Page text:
Without support of these partners and sponsors, HBCU Week virtual wouldn’t have been possible. For example, pro bono volunteers from Deloitte first worked with HBCU Week to define our requirements, and then Salesforce.org built the custom new digital platform that allows us to communicate with and analyze student candidates attending the event. The setup also enabled students to have their information available for HBCU recruiters.
Corporate partners can also work with HBCU Week Foundation to support more students to attend HBCUs through scholarships. Through our partnership with the American Chemistry Council, the American Institute of Chemical Engineers and the Chemours Company, we are offering 150 scholarships, each worth $40,000, to students who commit to an HBCU and declare a STEM major. This new Future of STEM Scholars Initiative (FOSSI) is funded by an investment of $7.2 million from our corporate partners. HBCU Week Foundation is the FOSSI scholarship administrator, using a digital scholarship application built on the Salesforce platform.
Beyond support of this year’s event, Salesforce.org donated a technology grant and financial grant to HBCU Week Foundation. Beyond all these investments, employees — all of whom are HBCU grads — from both Deloitte and Salesforce led a panel discussion on how to transition from college to the workforce.
on transitioning from college to the workforce.
3. Celebrate the Tremendous Value That HBCU Graduates Add To Our Workforce and Society:
HBCUs have a proud history, and an impressive laundry list of notable alumni. According to the National Center for Educational Statistics, In 2018 there were 101 institutions with Federal designation as an HBCU with total enrollment just over 290,000 students
ESPN’s Stephen A. Smith, a graduate of Winston-Salem State University, is the national ambassador for HBCU Week. Smith attributes his extraordinary career to his HBCU education. “I would not be where I am today if it wasn’t for the education and experience I had at an HBCU,” he said.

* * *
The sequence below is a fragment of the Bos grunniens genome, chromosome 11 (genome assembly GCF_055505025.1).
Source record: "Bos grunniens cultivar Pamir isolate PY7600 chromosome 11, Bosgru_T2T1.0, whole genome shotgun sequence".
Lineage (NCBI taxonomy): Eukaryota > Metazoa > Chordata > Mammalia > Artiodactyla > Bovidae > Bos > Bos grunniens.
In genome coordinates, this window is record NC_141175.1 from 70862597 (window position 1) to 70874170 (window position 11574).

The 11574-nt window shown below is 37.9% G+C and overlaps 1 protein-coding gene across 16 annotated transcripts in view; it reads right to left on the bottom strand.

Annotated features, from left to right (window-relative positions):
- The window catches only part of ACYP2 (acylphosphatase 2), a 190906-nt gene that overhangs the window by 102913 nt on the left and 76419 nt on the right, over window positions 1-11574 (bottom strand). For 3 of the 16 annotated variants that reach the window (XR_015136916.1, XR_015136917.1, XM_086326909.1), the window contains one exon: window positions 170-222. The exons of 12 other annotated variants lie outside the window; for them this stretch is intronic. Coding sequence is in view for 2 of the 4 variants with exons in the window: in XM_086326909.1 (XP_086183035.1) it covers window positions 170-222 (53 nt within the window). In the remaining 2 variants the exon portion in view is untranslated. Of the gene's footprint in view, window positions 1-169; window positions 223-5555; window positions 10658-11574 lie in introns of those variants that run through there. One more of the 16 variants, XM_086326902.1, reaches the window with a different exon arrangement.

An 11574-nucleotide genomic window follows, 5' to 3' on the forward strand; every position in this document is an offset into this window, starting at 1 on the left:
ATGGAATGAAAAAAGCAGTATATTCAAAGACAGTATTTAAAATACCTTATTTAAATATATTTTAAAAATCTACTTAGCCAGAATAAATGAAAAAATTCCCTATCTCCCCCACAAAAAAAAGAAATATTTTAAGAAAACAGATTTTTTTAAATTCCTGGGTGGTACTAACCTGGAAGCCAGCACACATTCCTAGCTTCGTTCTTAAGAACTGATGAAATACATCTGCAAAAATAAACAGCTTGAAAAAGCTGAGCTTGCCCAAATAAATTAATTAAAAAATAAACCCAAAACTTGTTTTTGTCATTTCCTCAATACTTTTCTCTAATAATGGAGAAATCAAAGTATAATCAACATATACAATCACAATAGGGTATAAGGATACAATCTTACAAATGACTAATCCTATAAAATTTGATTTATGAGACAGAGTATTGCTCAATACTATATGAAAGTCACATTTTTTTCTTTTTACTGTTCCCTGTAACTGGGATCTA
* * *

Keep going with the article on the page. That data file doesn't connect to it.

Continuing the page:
The outstanding success of HBCU graduates runs the gamut. From civil rights to science, law to politics, and art to athletics, HBCU graduates have made an indelible mark in every professional sector of this country.
These historical institutions boast revolutionary civil rights leader Martin Luther King Jr., judicial icon Thurgood Marshall, and renowned author Alice Walker. Katherine Johnson even had a Hollywood movie, Hidden Figures, made about her significant contributions to NASA’s advancements in aeronautics and space exploration.
Among the more recent notable HBCU alumni are Oprah Winfrey, Samuel L. Jackson, Toni Morrison, and Spike Lee. Vice President-elect Kamala Harris, who graduated from Howard University, is no stranger to breaking barriers. In her newest role as Vice President of the United States, she will shatter glass ceilings as she becomes both the first female V.P. and the first Black woman to hold the position.
In the corporate sector, John W. Thompson graduated from Florida A&M and now is chairman at Microsoft. Dr. Deborah A. Cole, a Tennessee State University graduate, is president and CEO of Citizens Bank. Janice Bryant Howroyd is the first Black woman to build and own a billion-dollar company, ActOne Group.
To recognize these individuals for their contributions is to celebrate their roots in America’s HBCUs. These institutions have an undeniable history of shaping graduates who make incredible contributions across every sector of the workforce. Investing in the critical partnerships between these institutions and corporations — and celebrating the success of HBCU alumni in your organization — will benefit both parties and continue to create a profound, long-lasting impact.
Visit hbcuweek.org to donate and learn how you can support HBCU Week.
Learn more about investing in the futures of Black Americans in this enlightening conversation between Salesforce Chief Procurement Officer Craig Cuffie and Morehouse President Dr. David Thomas.
About the Author
Ashley ChristopherAshley Christopher is a mother, CEO, attorney and survivor. A mother to her son, Ryan; CEO of HBCU Week Foundation; licensed to practice law in the states of Pennsylvania and New
Jersey; and stroke survivor.
Ashley is unequivocally dedicated to the work of her HBCU Week Foundation’s mission, by exposing high school aged youth to the opportunity to attend an HBCU. As a double HBCU alumna, she believes it is her responsibility to reach back while she climbs, exposing youth to the fact that you can do and be anything coming from an HBCU.